make something clear is an example of a phrasal verb - a verb plus a particle p. p is normally an adverb or preposition, but in this case it's an adjective. Some phrasal verbs can exist in two patterns: the usual pattern is N+V+N+p but sometimes the pattern is N+V+p+N. Examples might be:
I looked his name up
I looked up his name.
The usual form is make something clear, and this is used when something is just a few words. If something is a complex noun phrase, we get uncomfortable about the distance between make and clear, especially if the noun phrase could cause misleading parsing, for example make the difference..., so we move make clear together and put the noun phrase at the end.
For personal pronouns like it, the first form is always used and a short noun phrase like the example below is probably still OK using the first form.
...make the reason for his actions clear.
It has to get to something like the two examples below before we start to favour the at-the-end approach.
make the difference between right and wrong clear.
make clear the difference between right and wrong.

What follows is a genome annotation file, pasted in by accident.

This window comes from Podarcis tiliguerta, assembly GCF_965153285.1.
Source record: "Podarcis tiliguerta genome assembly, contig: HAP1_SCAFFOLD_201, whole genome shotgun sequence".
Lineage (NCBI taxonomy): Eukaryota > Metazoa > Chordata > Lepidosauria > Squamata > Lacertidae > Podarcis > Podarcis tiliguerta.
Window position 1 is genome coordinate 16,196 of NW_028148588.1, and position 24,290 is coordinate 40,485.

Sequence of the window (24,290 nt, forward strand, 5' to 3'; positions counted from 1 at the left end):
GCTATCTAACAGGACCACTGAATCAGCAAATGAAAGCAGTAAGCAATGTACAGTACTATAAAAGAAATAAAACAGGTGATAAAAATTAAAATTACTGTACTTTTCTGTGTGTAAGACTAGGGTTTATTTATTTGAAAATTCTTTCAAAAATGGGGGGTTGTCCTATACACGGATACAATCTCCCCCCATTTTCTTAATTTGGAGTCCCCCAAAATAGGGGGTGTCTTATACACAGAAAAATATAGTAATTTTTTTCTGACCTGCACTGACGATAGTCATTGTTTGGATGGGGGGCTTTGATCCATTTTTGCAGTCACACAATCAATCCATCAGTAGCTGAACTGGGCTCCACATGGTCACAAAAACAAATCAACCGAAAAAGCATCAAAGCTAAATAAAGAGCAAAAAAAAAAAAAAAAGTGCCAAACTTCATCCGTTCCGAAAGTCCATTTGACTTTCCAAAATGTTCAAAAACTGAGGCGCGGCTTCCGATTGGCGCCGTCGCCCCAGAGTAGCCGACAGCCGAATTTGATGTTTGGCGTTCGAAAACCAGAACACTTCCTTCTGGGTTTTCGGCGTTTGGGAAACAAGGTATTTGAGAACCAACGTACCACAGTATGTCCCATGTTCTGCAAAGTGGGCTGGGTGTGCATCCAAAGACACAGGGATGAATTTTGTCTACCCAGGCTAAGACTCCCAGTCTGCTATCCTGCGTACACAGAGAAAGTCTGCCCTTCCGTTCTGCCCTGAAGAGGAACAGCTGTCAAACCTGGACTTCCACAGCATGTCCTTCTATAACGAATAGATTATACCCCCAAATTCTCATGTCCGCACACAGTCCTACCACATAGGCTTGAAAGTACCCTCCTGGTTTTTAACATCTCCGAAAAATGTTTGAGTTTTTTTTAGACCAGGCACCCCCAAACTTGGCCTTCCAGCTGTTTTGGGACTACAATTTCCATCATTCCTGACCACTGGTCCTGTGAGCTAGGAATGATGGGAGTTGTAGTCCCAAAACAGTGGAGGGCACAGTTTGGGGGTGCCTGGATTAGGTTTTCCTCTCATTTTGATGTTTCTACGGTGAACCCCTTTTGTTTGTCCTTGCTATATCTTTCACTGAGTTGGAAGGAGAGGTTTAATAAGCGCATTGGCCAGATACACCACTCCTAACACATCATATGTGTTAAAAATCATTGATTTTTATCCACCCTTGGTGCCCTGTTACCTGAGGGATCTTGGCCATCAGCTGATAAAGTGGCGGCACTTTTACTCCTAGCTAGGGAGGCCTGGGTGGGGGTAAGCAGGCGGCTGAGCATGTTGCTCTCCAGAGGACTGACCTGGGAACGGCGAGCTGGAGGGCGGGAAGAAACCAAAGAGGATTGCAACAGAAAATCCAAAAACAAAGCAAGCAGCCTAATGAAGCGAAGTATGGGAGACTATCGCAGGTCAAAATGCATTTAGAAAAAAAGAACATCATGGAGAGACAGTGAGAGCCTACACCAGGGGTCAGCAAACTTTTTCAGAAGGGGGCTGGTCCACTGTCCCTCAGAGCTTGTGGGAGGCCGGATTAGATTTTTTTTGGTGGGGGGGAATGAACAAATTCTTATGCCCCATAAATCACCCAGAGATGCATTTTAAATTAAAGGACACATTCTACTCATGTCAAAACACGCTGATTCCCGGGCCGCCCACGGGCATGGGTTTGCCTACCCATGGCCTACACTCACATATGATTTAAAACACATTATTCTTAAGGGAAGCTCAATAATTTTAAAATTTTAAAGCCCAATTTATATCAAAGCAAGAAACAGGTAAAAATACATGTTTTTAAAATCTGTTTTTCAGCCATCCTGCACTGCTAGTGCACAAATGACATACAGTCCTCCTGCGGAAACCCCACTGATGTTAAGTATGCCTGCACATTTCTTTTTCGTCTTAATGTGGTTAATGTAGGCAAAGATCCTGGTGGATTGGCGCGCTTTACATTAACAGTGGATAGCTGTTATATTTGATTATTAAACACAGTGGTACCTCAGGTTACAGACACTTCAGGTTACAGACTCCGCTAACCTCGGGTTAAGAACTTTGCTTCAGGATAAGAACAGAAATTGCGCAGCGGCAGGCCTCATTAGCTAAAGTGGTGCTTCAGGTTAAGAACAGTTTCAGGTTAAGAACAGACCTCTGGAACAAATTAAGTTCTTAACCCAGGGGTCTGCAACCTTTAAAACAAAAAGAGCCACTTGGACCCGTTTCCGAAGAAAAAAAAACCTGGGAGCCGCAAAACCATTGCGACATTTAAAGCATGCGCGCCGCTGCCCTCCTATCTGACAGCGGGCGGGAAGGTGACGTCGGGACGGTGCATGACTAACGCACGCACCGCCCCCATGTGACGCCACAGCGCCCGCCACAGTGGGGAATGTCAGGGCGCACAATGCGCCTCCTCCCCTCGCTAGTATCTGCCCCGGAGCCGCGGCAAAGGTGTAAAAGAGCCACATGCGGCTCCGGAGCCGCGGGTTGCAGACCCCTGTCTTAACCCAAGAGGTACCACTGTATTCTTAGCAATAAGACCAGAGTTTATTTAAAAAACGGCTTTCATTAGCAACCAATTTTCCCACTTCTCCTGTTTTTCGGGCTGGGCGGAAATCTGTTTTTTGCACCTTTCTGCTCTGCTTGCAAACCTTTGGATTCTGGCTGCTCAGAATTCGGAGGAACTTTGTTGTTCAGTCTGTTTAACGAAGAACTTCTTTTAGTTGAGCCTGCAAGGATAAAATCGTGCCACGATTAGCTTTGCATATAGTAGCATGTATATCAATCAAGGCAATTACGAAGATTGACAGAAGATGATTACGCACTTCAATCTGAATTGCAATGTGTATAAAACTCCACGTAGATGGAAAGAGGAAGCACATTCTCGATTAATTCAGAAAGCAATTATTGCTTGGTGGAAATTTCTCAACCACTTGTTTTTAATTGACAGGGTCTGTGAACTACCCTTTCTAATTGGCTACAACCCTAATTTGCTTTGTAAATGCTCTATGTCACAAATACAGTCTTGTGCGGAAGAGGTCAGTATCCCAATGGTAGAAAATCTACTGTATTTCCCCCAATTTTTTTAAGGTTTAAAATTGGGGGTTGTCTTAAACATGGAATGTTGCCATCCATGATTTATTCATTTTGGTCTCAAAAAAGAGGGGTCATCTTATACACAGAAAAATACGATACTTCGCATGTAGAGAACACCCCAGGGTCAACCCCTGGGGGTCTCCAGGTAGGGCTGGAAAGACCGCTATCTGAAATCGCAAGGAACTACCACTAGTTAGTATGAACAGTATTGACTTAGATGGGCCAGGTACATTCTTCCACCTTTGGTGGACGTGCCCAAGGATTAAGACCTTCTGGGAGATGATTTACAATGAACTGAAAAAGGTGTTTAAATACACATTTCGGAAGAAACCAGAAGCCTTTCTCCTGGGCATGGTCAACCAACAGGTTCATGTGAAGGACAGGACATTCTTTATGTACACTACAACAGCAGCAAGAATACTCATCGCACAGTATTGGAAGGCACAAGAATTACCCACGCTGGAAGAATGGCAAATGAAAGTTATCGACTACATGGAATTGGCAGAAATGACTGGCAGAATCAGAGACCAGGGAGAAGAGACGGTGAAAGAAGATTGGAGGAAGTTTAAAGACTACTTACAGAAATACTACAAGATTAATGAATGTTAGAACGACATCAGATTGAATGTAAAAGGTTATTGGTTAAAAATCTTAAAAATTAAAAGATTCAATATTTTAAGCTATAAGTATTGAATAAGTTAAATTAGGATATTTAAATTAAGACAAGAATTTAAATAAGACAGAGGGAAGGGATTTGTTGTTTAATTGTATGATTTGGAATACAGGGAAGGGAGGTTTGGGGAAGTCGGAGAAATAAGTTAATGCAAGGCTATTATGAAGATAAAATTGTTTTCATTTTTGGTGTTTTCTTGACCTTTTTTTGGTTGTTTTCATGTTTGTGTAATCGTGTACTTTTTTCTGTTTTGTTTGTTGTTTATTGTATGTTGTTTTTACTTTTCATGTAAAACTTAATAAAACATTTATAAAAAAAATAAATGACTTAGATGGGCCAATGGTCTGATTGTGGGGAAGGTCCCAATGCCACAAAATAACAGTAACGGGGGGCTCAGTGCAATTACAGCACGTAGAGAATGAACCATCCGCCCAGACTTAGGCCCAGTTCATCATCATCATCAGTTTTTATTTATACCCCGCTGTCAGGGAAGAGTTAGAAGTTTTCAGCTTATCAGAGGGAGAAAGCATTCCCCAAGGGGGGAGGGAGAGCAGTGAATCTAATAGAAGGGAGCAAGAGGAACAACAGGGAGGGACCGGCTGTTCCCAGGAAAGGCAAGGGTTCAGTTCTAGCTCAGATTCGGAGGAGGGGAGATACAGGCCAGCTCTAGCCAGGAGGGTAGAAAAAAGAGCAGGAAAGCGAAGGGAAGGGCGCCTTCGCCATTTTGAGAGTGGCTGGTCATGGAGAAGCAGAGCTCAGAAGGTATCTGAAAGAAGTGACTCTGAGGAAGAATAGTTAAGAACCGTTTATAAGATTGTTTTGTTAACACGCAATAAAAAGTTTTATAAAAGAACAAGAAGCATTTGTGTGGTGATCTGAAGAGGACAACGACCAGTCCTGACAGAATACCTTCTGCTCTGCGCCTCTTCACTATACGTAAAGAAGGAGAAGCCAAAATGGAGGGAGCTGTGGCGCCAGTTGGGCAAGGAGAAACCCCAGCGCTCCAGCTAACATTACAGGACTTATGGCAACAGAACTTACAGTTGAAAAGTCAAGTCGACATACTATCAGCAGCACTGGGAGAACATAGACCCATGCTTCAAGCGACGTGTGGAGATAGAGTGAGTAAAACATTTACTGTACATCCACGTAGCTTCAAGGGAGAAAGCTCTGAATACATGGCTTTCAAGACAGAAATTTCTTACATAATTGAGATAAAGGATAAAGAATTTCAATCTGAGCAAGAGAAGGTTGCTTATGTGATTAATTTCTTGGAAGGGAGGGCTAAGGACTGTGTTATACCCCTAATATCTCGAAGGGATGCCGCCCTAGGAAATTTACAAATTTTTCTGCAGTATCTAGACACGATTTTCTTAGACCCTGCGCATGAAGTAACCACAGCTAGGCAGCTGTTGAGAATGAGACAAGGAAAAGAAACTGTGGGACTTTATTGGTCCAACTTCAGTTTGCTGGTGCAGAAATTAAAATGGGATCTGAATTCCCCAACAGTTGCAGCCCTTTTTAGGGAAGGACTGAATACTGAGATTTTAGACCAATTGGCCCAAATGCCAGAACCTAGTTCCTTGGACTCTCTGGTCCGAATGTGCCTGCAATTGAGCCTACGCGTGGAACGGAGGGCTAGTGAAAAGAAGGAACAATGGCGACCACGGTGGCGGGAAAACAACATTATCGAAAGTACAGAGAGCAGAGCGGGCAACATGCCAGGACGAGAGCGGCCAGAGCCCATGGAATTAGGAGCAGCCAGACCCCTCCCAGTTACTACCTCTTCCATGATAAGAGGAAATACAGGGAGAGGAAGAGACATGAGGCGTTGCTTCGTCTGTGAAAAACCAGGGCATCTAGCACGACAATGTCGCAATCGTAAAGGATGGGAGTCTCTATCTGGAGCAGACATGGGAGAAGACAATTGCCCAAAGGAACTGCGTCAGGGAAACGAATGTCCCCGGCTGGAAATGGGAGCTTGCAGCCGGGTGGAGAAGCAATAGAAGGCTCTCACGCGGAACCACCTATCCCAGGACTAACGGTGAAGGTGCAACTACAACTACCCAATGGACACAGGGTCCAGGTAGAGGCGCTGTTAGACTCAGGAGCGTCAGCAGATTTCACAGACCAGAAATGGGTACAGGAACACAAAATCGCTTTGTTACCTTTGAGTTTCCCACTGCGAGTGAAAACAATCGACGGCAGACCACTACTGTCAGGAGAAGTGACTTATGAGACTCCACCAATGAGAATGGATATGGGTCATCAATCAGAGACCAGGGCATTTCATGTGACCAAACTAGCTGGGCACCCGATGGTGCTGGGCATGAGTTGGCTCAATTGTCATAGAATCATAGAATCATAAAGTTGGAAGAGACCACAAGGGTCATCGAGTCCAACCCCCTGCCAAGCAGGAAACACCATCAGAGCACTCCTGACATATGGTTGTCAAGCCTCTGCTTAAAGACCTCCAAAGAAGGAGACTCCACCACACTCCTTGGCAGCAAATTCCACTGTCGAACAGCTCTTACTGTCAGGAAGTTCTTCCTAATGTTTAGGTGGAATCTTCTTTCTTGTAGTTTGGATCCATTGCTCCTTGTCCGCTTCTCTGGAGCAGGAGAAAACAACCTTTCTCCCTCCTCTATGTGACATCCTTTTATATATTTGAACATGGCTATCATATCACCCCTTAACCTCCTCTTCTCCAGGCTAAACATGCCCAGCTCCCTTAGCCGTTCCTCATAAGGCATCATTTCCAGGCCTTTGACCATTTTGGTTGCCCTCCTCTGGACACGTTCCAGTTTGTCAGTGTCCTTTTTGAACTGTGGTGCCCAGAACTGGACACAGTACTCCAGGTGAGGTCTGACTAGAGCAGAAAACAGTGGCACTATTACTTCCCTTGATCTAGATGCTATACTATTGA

Looking at the second example that you quoted, both analyze and make explicit apply to the noun phrase (highlighted), so the sentence would not make sense if the noun phrase were in the middle:
We analyze and make explicit the model properties needed for such regularities to emerge in word vectors
Note also that the noun phrase is a lot more complex than you indicated, so even without the analyze and complication, the at-the-end approach would not only be grammatically correct, but would be the preferred option. Here is a real example:
In this study, we make a simplified mathematical model for the ladder of van der Pol oscillators coupled by inductors in order to make clear the mechanism of the generation of the wave-motion. Proceedings of the IEEE
This NGram shows that make it clear is not so far ahead of make clear the... in terms of frequency of use in writing. You can look at the actual instances to see further examples of noun phrase usages.